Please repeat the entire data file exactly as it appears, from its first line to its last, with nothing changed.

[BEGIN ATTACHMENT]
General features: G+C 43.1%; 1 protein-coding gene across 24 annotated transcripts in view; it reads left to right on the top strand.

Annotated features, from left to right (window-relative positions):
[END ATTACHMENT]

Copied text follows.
General features: G+C 43.1%; 1 protein-coding gene across 24 annotated transcripts in view; it reads left to right on the top strand.

Annotated features, from left to right (window-relative positions):